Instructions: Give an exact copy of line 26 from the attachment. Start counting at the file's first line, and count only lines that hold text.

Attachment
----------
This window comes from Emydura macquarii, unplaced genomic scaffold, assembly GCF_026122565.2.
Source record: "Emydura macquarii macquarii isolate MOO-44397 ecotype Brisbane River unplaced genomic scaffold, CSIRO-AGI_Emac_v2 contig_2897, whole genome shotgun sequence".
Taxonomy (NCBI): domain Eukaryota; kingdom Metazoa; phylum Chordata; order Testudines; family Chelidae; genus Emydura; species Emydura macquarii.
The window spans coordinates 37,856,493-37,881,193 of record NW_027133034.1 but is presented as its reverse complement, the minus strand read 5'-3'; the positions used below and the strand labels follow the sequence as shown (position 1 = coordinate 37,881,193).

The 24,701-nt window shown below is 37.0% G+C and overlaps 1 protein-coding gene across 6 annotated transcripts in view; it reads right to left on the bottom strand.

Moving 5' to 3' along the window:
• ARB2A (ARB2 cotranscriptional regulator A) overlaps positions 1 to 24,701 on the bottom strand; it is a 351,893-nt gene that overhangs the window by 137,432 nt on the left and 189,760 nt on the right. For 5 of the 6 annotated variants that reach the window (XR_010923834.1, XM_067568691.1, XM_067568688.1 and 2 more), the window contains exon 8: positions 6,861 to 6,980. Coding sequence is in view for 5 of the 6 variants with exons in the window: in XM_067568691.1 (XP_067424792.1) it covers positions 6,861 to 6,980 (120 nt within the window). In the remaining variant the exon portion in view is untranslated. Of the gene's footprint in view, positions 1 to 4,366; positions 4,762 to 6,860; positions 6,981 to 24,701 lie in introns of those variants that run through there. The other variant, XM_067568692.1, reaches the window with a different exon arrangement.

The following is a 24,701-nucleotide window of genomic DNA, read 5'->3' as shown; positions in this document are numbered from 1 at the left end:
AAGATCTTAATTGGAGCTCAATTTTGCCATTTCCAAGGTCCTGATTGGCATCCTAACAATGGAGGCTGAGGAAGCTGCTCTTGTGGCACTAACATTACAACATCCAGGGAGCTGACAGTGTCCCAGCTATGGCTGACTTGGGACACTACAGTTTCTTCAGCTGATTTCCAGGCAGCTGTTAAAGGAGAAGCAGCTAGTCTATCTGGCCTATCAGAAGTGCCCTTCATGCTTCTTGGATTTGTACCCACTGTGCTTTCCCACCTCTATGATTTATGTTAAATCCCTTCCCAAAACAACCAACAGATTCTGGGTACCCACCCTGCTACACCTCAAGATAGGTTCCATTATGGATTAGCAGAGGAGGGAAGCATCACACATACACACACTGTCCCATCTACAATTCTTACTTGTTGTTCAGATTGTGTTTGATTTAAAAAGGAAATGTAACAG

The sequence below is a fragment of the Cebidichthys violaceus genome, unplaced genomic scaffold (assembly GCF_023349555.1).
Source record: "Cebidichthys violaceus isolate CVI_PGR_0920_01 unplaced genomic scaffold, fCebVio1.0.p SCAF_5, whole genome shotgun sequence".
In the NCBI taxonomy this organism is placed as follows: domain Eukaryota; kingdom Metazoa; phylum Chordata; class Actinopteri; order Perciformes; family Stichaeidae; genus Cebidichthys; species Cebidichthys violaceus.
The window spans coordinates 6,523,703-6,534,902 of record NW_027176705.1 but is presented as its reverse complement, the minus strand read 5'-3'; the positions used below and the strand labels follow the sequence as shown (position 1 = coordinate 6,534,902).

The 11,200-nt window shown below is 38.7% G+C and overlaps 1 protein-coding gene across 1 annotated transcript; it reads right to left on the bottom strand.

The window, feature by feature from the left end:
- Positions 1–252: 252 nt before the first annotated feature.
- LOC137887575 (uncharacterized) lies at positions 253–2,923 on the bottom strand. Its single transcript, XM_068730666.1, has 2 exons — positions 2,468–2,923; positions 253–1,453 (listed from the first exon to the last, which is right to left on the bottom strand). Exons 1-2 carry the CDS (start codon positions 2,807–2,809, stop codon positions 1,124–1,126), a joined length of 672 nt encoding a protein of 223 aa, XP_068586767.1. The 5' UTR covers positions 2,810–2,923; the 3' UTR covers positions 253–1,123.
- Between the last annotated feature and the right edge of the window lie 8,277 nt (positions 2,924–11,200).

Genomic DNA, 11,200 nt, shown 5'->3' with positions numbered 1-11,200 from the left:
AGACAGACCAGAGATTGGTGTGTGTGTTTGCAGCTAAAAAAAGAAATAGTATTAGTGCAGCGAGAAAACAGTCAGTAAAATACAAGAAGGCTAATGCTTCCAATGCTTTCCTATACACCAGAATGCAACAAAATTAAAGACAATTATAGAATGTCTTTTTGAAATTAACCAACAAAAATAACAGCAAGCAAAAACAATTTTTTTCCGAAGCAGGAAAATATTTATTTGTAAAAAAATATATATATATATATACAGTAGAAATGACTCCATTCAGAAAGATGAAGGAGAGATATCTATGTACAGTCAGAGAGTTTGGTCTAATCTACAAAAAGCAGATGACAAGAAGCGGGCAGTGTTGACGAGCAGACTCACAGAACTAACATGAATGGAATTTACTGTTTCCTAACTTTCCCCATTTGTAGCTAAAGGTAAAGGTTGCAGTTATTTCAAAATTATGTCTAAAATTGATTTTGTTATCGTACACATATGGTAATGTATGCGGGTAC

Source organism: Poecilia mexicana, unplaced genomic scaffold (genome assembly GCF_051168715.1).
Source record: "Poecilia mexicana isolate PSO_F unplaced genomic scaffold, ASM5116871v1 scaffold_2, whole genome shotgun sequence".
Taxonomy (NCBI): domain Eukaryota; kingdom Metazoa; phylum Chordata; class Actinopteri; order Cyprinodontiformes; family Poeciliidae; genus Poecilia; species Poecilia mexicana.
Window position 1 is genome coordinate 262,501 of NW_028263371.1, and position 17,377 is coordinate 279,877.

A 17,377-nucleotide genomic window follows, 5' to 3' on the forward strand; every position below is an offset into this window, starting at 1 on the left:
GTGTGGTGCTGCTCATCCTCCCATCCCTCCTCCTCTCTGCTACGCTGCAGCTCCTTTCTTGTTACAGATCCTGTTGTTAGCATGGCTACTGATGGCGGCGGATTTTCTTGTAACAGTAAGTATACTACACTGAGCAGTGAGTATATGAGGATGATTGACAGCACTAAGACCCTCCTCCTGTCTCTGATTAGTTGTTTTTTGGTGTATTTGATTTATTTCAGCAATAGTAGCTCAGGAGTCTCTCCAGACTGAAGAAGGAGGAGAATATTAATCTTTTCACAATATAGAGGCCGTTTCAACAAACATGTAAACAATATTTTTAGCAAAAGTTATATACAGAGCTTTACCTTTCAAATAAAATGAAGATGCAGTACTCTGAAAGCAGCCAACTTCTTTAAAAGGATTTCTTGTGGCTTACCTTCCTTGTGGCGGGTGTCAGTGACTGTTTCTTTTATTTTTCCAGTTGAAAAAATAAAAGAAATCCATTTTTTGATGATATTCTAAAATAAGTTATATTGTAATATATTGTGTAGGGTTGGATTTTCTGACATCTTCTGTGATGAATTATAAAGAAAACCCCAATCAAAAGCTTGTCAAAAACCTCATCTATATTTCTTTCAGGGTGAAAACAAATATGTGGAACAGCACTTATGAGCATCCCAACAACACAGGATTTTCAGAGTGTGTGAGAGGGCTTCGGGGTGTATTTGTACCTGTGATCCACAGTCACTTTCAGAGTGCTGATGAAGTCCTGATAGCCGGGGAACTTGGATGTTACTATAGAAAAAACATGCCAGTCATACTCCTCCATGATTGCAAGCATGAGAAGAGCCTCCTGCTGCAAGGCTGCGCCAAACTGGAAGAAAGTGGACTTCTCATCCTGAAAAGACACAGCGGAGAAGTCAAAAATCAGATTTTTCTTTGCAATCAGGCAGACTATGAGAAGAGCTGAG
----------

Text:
GTGTGGTGCTGCTCATCCTCCCATCCCTCCTCCTCTCTGCTACGCTGCAGCTCCTTTCTTGTTACAGATCCTGTTGTTAGCATGGCTACTGATGGCGGCGGATTTTCTTGTAACAGTAAGTATACTACACTGAGCAGTGAGTATATGAGGATGATTGACAGCACTAAGACCCTCCTCCTGTCTCTGATTAGTTGTTTTTTGGTGTATTTGATTTATTTCAGCAATAGTAGCTCAGGAGTCTCTCCAGACTGAAGAAGGAGGAGAATATTAATCTTTTCACAATATAGAGGCCGTTTCAACAAACATGTAAACAATATTTTTAGCAAAAGTTATATACAGAGCTTTACCTTTCAAATAAAATGAAGATGCAGTACTCTGAAAGCAGCCAACTTCTTTAAAAGGATTTCTTGTGGCTTACCTTCCTTGTGGCGGGTGTCAGTGACTGTTTCTTTTATTTTTCCAGTTGAAAAAATAAAAGAAATCCATTTTTTGATGATATTCTAAAATAAGTTATATTGTAATATATTGTGTAGGGTTGGATTTTCTGACATCTTCTGTGATGAATTATAAAGAAAACCCCAATCAAAAGCTTGTCAAAAACCTCATCTATATTTCTTTCAGGGTGAAAACAAATATGTGGAACAGCACTTATGAGCATCCCAACAACACAGGATTTTCAGAGTGTGTGAGAGGGCTTCGGGGTGTATTTGTACCTGTGATCCACAGTCACTTTCAGAGTGCTGATGAAGTCCTGATAGCCGGGGAACTTGGATGTTACTATAGAAAAAACATGCCAGTCATACTCCTCCATGATTGCAAGCATGAGAAGAGCCTCCTGCTGCAAGGCTGCGCCAAACTGGAAGAAAGTGGACTTCTCATCCTGAAAAGACACAGCGGAGAAGTCAAAAATCAGATTTTTCTTTGCAATCAGGCAGACTATGAGAAGAGCTGAG